An Account of all the Gaols, Houses of Correction or Penitentiaries, in the United far as relates to Scotland.


£950.00  [First Edition]

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First Edition. Folio (330 x 194mm). 17pp., title-page followed by double-page tables arranged by county. Closely cropped at the fore-margin throughout touching a few letters of text otherwise very clean. Modern cloth-backed marbled boards, label to the upper cover.


[London: ?Luke Hansard] Ordered, by the House of Commons to be Printed, 16th March, 

Rare. OCLC records copies University of London, Lilly Library, University of Amsterdam and National Library of Australia.


A detailed and shocking account of all the prisons in Scotland at the beginning of the 19th century with information on the size, number and type of prisoners, labour undertaken by the prisoners and the allowances for food and clothing. The report highlights overcrowding, disease and the dilapidation of prisons in the period.


In Glasgow the prisoners at  the Tolbooth jail are given a small stipend of 6d to support themselves while in the prison and prisoners preparing for execution are, "allowed a warm dinner extra" (p.13), at the Bridwell prison in the same city the inmates are fed on, "porridge and milk for breakfast, broth and bread for dinner, bread and water for supper, and those at hard labour get potatoes and herrings three times a week for supper". 


The main prison in Aberdeen is said to be "very much crowded, and obnoxious to the health of the prisoners" although it is noted that a new prison building is planned. 


The Bridewell prison in Edinburgh (with a total of 1,490 prisoners in 1818) is given a very detailed description noting that the prisoners are provided with:


"...bread from wheat, ground over all, without any of the bran being taken out, made up in loaves of the size of 12 to the weight of a quartern loaf...two of these loaves to each prisoner weekly...Prisoners sentenced to be fed on bread and water only have three of these loaves daily. Oatmeal; two-thirds of a pound...Cheese, four ounces...Beer; one half pint...Flesh; usually cow or ox heads, 13lbs for every 20 prisoners on Sundays and the same for every 30 prisoners on Wednesdays. Vegetables from the garden as necessary, and in season" (p.7).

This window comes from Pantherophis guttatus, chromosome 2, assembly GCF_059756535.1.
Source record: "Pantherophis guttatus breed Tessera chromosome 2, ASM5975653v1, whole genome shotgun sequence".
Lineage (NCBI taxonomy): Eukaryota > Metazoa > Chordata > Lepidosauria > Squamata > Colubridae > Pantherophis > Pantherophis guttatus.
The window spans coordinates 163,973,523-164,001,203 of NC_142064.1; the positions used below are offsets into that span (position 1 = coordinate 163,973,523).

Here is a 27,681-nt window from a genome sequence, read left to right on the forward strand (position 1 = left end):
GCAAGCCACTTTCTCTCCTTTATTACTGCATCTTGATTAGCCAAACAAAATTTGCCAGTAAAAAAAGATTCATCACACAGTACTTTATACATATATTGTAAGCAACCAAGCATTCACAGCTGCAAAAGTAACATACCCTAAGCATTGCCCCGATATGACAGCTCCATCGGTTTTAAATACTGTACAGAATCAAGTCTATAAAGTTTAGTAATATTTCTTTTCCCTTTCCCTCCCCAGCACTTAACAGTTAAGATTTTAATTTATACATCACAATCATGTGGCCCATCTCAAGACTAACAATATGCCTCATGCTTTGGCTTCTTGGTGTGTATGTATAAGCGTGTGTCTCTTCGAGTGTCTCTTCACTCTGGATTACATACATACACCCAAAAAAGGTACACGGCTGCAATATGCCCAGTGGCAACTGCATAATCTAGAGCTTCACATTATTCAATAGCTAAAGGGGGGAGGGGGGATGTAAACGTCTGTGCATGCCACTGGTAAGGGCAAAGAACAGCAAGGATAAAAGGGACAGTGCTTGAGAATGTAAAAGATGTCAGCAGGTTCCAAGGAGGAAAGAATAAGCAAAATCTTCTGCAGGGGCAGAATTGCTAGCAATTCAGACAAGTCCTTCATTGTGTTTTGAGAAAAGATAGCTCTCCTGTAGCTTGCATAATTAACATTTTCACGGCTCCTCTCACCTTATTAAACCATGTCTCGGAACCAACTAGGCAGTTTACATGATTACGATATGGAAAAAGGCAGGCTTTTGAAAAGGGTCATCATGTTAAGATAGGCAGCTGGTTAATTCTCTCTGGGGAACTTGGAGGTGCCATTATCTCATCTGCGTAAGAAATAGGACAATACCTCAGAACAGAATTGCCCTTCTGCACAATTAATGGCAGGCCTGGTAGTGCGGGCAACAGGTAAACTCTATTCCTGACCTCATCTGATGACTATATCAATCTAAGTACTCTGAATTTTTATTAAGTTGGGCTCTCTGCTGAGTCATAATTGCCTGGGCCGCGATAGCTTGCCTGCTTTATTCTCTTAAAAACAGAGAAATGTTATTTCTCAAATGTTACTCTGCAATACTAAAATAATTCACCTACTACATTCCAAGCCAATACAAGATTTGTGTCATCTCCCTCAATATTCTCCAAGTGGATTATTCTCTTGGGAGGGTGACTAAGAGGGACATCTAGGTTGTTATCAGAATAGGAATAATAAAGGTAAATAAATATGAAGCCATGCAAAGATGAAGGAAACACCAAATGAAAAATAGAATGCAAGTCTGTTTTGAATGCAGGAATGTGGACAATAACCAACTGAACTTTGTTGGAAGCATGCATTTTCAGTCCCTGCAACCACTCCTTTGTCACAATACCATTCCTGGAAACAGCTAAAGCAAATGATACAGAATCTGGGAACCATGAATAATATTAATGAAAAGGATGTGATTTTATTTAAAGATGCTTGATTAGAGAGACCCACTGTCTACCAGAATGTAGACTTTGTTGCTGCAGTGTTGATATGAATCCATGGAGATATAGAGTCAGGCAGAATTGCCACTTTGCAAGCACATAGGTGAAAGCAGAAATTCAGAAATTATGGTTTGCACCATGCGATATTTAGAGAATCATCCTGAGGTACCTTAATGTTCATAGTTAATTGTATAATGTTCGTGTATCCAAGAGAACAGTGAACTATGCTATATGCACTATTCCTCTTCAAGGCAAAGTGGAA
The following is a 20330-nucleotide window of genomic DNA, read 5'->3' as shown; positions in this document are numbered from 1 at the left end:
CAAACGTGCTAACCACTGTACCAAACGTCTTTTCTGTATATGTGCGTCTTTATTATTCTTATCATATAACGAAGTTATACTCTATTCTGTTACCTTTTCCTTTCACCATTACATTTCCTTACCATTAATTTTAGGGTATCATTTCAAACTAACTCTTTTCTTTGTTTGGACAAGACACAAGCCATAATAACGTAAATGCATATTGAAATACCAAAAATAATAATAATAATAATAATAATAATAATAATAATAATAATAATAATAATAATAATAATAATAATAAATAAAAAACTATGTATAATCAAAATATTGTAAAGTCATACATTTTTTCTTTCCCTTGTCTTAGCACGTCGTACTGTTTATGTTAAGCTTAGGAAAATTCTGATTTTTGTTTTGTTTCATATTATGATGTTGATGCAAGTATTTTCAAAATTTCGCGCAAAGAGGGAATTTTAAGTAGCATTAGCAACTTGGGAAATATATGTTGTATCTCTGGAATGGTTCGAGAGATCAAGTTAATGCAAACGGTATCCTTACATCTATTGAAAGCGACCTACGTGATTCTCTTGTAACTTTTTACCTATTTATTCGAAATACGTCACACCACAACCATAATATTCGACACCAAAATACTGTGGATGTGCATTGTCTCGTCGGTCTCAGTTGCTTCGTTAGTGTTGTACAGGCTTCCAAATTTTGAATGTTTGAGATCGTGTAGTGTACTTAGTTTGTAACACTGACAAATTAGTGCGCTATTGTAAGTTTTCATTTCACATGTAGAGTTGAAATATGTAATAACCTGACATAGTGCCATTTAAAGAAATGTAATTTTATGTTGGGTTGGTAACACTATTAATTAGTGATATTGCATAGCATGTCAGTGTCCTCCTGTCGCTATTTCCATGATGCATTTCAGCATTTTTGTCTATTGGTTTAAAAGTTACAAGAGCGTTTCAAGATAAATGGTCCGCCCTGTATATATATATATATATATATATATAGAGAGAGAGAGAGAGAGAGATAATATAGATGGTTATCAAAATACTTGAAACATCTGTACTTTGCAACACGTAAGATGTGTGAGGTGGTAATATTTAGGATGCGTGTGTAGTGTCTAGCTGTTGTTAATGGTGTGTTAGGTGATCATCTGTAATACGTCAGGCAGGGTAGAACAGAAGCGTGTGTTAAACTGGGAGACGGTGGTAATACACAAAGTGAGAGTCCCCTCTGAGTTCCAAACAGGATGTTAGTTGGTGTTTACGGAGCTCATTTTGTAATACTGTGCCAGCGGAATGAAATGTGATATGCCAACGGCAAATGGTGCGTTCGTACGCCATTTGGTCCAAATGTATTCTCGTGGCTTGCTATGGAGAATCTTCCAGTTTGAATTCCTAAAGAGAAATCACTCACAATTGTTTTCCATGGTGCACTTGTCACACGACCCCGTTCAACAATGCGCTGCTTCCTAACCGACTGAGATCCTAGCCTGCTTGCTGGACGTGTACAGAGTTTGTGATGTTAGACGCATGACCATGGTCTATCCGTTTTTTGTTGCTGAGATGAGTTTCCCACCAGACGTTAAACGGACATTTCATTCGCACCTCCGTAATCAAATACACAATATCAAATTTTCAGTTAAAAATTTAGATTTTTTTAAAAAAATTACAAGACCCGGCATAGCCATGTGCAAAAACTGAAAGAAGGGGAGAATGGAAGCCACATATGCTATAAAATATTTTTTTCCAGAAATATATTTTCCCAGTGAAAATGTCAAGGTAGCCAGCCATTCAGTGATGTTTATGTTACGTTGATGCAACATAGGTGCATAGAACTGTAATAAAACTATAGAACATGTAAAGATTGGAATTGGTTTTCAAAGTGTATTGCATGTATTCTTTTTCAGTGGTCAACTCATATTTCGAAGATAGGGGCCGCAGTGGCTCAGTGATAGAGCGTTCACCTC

Even the smallest prisons are described such as the gaol at Peebles in the Scottish Borders. The prison received a total of 20 prisoners in 1818 with only a maximum of three at any one time. The prison itself is described as having a single room for debtors, one for "minor criminals" and another for "more atrocious" inmates. In the supplementary information the jail is said to be, "new and in perfect repair. It is fire proof, all under one roof...No drink allowed to be sold in the prison" (p.14).


This report was part of a wide-scale investigation into the the state of prisons in England, Wales, Scotland and Ireland. Reports were commissioned in 1819 (as here) and also in 1823 and were the basis for the measures implicated under the Gaols Act of 1823 which was initiated by the Home Secretary, Robert Peel, and aimed to standardise conditions in prisons across the British Isles. It was also at this time that Elizabeth Fry began he own inspection of prisons concentrating on the welfare of female prisoners and created the Association for the Improvement of Female Prisoners. The tables here provide much information on the difficult (and dangerous) conditions for women in prison with many, for example, being forced to share cells with men.

Stock Code: 246337

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